Teachers can also differentiate by teaching style—one way being group discussions in which all students participate; another is individualized instruction in which one teacher interacts with individual students.
Differentiating Instruction by Product
When choosing between differentiated instruction strategies, consider your student’s learning output. This is essentially a product which demonstrates their understanding of the topic. This can be done by giving students a choice on the deliverable. For e.g students who have a flair for writing could write a summary of the key learning points of the lesson. Students with creative streak could produce a poster or a short video clip. The possibilities are endless!
Differentiating Instruction by Learning Environment
Learning environment refers to both physical and social environment. The ideal learning environment includes technology that is available for students to use, comfortable seating, proper lighting, and ventilation. In order to create a more effective learning environment, you should also consider how teachers can adjust their classroom management strategies. This can be done through a few ways, for example by establishing routines and ground rules so that students know what to expect for each lesson, building rapport with them, affirming good performance or effort made and encouraging those who seem to be falling behind.
Just as important are classroom furniture needs. A comfortable learning environment allows students to focus on learning because they are not distracted by uncomfortable seating or poor temperature control. To differentiate instruction by learning environment, you can create different kinds of spaces within the classroom. For instance, an area with bean bags for students who thrive in a more casual learning setting to aid discussion with peers, and perhaps another corner with individual tables and chairs for students who prefer to work alone. Providing stationeries and flipchart papers for students who need to make their thinking visible as they articulate their thoughts is also an effective way to engage the different senses which can aid learning.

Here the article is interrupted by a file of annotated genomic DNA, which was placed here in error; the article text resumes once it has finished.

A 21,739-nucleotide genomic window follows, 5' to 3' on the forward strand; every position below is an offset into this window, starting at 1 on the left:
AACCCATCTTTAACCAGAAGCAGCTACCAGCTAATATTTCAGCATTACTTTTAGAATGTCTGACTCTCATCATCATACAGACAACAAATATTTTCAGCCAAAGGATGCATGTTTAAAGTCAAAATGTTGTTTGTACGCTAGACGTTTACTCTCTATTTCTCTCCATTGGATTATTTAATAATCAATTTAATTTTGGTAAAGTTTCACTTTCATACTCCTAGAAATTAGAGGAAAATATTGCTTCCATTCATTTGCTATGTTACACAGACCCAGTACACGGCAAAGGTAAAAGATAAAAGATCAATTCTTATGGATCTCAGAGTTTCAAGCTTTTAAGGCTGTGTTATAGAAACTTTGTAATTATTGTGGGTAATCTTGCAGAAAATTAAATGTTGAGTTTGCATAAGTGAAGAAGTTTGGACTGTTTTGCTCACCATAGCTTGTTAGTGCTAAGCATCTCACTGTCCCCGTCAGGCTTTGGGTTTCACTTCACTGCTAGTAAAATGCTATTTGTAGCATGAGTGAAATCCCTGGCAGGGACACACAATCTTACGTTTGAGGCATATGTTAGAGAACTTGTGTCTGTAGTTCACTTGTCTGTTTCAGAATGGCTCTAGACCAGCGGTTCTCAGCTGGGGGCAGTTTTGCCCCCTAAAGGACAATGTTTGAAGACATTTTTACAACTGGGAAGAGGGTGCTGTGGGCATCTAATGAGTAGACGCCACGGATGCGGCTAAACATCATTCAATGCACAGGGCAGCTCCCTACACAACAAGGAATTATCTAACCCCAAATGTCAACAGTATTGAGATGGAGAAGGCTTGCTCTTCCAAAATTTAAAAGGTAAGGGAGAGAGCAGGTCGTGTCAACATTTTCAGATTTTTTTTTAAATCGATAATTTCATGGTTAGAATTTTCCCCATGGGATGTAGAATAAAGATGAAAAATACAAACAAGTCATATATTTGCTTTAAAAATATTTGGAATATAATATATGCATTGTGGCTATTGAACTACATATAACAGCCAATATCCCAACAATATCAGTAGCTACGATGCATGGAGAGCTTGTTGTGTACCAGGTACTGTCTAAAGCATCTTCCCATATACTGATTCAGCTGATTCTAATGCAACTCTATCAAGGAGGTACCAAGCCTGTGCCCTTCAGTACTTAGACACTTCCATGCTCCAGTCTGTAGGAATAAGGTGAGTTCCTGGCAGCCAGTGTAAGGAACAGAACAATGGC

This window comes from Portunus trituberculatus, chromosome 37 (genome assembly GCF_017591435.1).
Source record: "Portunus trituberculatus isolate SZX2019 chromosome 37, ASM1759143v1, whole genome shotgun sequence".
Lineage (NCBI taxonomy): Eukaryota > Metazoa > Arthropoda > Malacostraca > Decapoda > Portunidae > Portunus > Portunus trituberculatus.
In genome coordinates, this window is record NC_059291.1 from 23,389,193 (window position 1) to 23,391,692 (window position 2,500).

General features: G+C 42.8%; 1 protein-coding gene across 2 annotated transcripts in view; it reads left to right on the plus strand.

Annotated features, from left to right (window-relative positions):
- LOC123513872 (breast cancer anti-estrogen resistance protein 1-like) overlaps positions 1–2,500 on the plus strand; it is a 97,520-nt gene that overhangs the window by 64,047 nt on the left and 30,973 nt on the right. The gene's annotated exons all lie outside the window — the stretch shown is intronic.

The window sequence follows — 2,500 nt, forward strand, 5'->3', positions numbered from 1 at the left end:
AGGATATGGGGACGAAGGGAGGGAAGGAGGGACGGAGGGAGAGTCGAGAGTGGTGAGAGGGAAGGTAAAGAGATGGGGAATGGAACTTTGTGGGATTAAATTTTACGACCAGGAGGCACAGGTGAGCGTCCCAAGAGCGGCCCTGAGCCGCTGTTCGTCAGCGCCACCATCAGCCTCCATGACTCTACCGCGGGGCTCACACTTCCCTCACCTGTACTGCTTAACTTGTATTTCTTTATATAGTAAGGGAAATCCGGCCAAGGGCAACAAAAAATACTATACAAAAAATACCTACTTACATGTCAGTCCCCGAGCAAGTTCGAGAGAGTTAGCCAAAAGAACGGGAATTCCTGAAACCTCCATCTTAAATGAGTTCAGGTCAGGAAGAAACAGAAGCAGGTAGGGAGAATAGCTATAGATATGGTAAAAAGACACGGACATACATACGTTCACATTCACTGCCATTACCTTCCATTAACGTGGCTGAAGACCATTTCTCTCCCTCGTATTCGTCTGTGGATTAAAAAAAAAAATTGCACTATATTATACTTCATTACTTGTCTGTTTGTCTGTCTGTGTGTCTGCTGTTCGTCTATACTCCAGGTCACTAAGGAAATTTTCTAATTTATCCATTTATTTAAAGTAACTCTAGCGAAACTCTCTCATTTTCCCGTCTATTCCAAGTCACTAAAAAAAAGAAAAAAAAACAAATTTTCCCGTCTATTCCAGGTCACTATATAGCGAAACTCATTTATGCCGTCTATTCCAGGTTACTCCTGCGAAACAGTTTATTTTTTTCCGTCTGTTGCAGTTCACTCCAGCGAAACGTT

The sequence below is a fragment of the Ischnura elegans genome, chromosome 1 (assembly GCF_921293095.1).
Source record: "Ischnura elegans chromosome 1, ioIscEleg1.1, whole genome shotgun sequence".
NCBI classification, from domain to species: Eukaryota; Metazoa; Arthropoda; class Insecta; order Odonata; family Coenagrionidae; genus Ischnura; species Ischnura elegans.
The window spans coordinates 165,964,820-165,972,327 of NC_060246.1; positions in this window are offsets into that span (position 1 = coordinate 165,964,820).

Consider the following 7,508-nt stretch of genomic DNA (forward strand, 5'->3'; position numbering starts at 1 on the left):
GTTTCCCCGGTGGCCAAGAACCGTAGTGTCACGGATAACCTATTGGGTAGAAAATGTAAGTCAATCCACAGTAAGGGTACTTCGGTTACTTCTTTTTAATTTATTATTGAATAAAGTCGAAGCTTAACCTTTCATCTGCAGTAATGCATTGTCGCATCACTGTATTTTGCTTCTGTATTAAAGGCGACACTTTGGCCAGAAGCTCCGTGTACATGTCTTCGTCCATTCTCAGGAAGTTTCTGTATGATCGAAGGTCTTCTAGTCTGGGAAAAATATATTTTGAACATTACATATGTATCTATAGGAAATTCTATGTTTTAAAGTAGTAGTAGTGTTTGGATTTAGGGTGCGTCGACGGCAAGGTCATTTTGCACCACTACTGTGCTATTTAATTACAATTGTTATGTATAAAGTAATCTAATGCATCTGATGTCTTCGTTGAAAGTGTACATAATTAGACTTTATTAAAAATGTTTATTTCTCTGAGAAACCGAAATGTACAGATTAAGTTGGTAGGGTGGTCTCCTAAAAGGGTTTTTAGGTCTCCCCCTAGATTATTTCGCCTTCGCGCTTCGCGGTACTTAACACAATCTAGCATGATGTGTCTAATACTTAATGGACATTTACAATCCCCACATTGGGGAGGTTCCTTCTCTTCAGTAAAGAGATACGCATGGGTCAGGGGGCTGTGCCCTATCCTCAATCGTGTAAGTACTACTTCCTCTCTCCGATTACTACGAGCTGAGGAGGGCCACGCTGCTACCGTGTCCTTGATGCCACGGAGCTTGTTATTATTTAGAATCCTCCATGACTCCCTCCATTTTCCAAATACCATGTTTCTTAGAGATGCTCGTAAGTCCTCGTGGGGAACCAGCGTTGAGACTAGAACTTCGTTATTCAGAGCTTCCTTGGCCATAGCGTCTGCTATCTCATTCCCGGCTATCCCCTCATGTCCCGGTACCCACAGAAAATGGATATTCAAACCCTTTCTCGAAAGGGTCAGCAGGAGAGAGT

There are many different approaches, learning styles and rates at which we learn. To help students of all ages reach their full potential, differentiated instruction is becoming a popular practice in schools. It aims to level out learning among students by providing them with individualized strategies and activities rather than one-size-fits-all teaching methods.
The strategy also fosters creativity through active collaboration between student and teacher. There really is no one-size-fits-all approach when it comes to learning — students learn differently according to their age, learning style, and education level or current knowledge base. To excel, you will need to know how to reach each student effectively while striving for academic excellence.
What are some differentiated instruction strategies you have adopted before? Please share your story with us, we would love to hear from you!
1 Tomlinson, C. A. (2017, August 10). FACULTY CONVERSATION: CAROL TOMLINSON ON DIFFERENTIATION. University of Virginia. Retrieved May 3, 2022, from https://education.virginia.edu/news/faculty-conversation-carol-tomlinson-differentiation
2 Differentiated Instruction. (n.d.). Learning A-Z. Retrieved May 3, 2022, from https://www.learninga-z.com/site/what-we-do/differentiated-instruction